Guaraciaba 0.609 2.46 14.76
Guaramiranga 0.637 0 115.54
Hidrolândia 0.597 0 30.03
Horizonte 0.658 10.40 136.63
Ibaretama 0.577 0 22.47
Ibiapina 0.608 0 8.00
Ibicuitinga 0.606 0 199.60
Icapuí 0.616 5.02 80.26
Icó 0.606 4.41 13.23
Iguatu 0.677 7.81 43.90
Independência 0.632 7.64 15.28
Ipaporanga 0.579 8.63 69.01
Ipaumirim 0.606 0 16.05
Ipu 0.618 0 16.68
Ipueiras 0.573 5.24 13.10
Iracema 0.652 0 55.96
Irauçuba 0.605 0 37.26
Itaiçaba 0.656 12.78 12.78
Itaitinga 0.626 7.90 208.00
Itapagé 0.623 1.90 28.48
Itapipoca 0.640 0.77 122.14
Itapiúna 0.604 0 63.78
Itarema 0.606 2.39 66.94
Itatira 0.562 0 50.82
Jaguaretama 0.612 0 38.54
Jaguaribara 0.618 0 96.48
Jaguaribe 0.621 11.53 63.43
Jaguaruana 0.624 0 20.77
Jardim 0.614 0 3.68
Jijoca 0.652 0 65.60
Juazeiro do Norte 0.694 1.09 8.39
Jucás 0.598 0 20.13
Lavras 0.613 3.17 15.87
Limoeiro 0.682 5.04 57.10
Madalena 0.610 0 45.71
Maracanaú 0.686 9.22 126.82
Maranguape 0.659 2.33 83.74
Marco 0.612 0 14.62
Martinópole 0.599 0 8.90
Massapê 0.616 0 85.19
Mauriti 0.605 2.08 8.34
Meruoca 0.618 0 53.13
Milagres 0.628 0 7.27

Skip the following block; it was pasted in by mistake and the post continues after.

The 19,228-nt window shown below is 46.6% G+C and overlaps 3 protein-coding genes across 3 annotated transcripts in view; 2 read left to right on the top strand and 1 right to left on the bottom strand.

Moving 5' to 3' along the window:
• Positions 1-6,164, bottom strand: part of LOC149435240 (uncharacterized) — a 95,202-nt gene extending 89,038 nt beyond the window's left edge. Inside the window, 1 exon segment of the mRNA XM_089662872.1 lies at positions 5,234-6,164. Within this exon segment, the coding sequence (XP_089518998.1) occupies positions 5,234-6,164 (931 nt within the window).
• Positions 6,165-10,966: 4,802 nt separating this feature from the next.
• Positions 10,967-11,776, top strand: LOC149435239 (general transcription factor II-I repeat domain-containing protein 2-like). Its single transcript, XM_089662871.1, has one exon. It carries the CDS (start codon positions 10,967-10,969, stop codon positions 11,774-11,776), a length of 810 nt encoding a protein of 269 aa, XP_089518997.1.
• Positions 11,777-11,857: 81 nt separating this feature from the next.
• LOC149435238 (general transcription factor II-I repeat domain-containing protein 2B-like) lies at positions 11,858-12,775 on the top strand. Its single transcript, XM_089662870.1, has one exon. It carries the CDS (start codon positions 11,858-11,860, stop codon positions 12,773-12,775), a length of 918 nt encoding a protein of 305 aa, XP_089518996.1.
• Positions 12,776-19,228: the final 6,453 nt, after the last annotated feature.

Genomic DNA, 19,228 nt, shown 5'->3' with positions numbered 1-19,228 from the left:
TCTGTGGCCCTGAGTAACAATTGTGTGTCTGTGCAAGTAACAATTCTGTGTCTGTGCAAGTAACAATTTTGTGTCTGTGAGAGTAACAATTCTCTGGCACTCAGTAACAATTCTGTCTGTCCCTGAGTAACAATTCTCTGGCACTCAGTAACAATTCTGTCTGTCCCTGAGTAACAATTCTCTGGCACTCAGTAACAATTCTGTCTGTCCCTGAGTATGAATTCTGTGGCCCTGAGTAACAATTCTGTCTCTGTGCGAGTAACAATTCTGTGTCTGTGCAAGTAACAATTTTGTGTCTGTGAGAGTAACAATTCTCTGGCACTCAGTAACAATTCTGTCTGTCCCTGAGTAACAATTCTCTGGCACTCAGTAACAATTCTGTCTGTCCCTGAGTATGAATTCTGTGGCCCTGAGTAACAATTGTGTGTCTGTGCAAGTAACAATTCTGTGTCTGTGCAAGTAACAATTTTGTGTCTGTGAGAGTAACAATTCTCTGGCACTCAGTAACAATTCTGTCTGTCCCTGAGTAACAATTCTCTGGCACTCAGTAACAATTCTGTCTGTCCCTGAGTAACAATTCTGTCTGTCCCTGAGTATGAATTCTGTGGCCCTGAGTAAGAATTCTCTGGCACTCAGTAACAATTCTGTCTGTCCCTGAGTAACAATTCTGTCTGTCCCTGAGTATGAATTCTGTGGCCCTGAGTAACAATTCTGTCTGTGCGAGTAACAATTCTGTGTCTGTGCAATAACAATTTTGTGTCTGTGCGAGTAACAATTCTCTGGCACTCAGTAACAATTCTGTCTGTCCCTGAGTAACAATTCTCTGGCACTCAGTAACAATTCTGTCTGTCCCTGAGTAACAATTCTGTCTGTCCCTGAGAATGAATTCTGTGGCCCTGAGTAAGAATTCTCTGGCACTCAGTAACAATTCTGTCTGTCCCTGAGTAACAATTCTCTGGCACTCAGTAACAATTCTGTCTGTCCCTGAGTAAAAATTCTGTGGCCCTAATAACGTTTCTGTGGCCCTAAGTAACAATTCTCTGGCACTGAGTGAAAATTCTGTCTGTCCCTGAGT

Milhã 0.626 0 38.01
Miraíma 0.592 0 7.24
Missão Velha 0.622 0 5.65
Mombaça 0.582 4.57 25.12
Monsenhor Tabosa 0.610 0 52.22
Morada Nova 0.610 0 72.71
Moraújo 0.581 0 103.16
Morrinhos 0.588 0 35.50
Mucambo 0.607 0 68.79
Mulungu 0.607 0 36.96
Nova Olinda 0.625 0 44.97
Nova Russas 0.614 0 9.28
Novo Oriente 0.605 6.99 10.49
Ocara 0.594 0 77.81
Orós 0.636 0 46.67
Pacajus 0.659 0 88.64
Pacatuba 0.675 2.40 154.62
Pacoti 0.635 0 48.94
Paracuru 0.637 0 28.51
Paraipaba 0.634 0 76.35
Parambu 0.570 0 15.86
Paramoti 0.583 0 16.36
Pedra Branca 0.603 2.31 50.86
Pentecoste 0.629 0 34.44
Pereiro 0.601 0 24.53
Pindoretama 0.636 4.86 145.86
Poranga 0.581 0 48.64
Porteiras 0.622 0 6.67
Potiretama 0.604 0 46.74
Quiterianópolis 0.594 0 23.71
Quixadá 0.659 7.96 98.03
Quixelô 0.591 0 6.18
Quixeramobim 0.642 4.93 87.57
Quixeré 0.622 9.03 27.09
Redenção 0.626 0 75.72
Reriutaba 0.601 0 32.45
Russas 0.674 2.56 57.55
Salitre 0.540 0 6.04
Santa Quitéria 0.587 4.58 29.75
Santana do Acaraú 0.612 3.08 30.81
São Benedito 0.611 0 10.44
São Gonçalo 0.665 0 192.06
São João do Jaguaribe 0.654 0 39.24
São Luís do Curu 0.620 7.69 38.46
Senador Pompeu 0.619 7.84 31.38
Senador Sá 0.603 13.12 78.71
Sobral 0.714 6.70 112.95
Solonópole 0.625 0 49.12
Tabuleiro 0.645 3.26 22.80
Tamboril 0.580 0 15.24
Tauá 0.633 0 79.85
Tejuçuoca 0.584 0 78.18
Tianguá 0.657 3.95 38.19
Trairi 0.606 0 44.71
Tururu 0.606 0 30.73
Ubajara 0.648 0 5.75
Umirim 0.587 0 50.44
Uruburetama 0.639 0 82.38
Uruoca 0.566 0 28,90
Varjota 0.611 0 32.57
Várzea Alegre 0.629 2.46 19.65
Viçosa 0.571 0 54.20
Ceará 0.682 60.14 179.11

*Population base: 100 thousand inhabitants; I1: incidence in period of time 1: April 12, 2020; I2: incidence in period of time 2: May 7, 2020.

Source: Brazil11,12 and State Government of Ceará13.